• Local Authorities to fully meet the demands of their communities, recognising that different women have different needs.
  • Guaranteed access to legal aid for women experiencing domestic violence.
  • Provide access to safe and secure social housing for women who otherwise cannot afford to flee.
  • Panic rooms should not be classified as a spare room under the Bedroom Tax.
  • Safety should not be subject to immigration status; extend access to safe housing to women with no recourse to public funds.
At Picadilly, in memoriam for women who died as a result of domestic violence

At Picadilly, in memoriam for women who died as a result of domestic violence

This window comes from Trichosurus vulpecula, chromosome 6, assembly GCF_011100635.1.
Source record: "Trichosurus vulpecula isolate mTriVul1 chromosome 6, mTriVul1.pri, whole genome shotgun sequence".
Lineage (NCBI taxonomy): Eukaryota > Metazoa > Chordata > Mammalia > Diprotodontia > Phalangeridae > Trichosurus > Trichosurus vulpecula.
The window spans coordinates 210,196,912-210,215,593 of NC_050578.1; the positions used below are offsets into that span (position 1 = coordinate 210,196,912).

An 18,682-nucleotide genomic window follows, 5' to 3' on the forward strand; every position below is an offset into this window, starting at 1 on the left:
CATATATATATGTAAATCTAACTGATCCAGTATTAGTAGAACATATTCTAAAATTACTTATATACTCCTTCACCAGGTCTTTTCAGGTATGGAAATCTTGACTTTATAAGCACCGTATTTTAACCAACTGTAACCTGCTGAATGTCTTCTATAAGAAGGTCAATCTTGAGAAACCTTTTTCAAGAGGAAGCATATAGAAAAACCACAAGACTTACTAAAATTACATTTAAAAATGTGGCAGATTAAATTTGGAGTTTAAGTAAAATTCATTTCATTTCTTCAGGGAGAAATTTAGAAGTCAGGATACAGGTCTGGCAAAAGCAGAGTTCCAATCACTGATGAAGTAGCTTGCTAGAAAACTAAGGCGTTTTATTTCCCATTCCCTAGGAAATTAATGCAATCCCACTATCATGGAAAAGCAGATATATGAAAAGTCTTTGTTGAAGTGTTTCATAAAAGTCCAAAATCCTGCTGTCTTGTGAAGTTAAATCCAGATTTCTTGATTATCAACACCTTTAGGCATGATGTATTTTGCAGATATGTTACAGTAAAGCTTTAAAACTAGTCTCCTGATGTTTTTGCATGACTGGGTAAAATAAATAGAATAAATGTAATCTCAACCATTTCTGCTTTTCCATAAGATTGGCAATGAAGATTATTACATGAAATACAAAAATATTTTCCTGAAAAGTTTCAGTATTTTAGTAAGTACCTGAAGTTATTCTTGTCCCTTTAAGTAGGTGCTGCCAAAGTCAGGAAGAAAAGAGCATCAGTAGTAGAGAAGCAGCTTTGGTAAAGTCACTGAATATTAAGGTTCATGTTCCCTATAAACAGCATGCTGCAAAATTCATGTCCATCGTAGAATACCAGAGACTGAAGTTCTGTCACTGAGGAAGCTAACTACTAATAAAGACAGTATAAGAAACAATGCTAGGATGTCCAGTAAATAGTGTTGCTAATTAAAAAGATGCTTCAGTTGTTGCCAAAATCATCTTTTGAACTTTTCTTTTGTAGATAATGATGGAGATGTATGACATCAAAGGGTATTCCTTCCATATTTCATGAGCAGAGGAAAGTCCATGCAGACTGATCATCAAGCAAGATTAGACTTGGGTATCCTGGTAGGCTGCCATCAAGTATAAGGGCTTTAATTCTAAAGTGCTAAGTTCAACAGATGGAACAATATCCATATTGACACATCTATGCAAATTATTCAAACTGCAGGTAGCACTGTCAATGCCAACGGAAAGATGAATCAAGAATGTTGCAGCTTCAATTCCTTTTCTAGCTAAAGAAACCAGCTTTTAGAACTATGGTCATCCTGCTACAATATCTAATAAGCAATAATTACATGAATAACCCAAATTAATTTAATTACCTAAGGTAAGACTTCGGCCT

We took off from there to Oxford Circus where we formed a circle and stopped the traffic, blocking buses and taxis on a very busy junction and women were chanting and shouting for sisters who died from domestic violence.

Sisters stopping traffic at Oxford Circus

Sisters stopping traffic at Oxford Circus

It was good to be there. We hope to be able to join them at their meetings and invite them to our events and campaigns in the future.

 

Sisters of Frida 2015 AGM

Standard
Zara, Becky, Eleanor Firman and Obi (livestreamer in photo)

Zara, Becky, Eleanor Firman and Obi (livestreamer in photo)

Emma (speaking with ipad) and Dyi

Emma (speaking with ipad) and Dyi

Tim (PA), Lani, Manjit  Rehal and colleague from Coventry CRASAC

Tim (PA), Lani, Manjit Rehal and colleague from Coventry CRASAC

Sarah (with thumbs up) and Emma

Sarah (with thumbs up) and Emma

SANYO DIGITAL CAMERA

Back to us, Armineh and Zara, Pauline, Martine (standing up), Michelle and Becky

Sisters of Frida held the 2015 AGM Saturday 10th January, in Coventry, Kahawa café, 163 New union Street, CV1 2PL.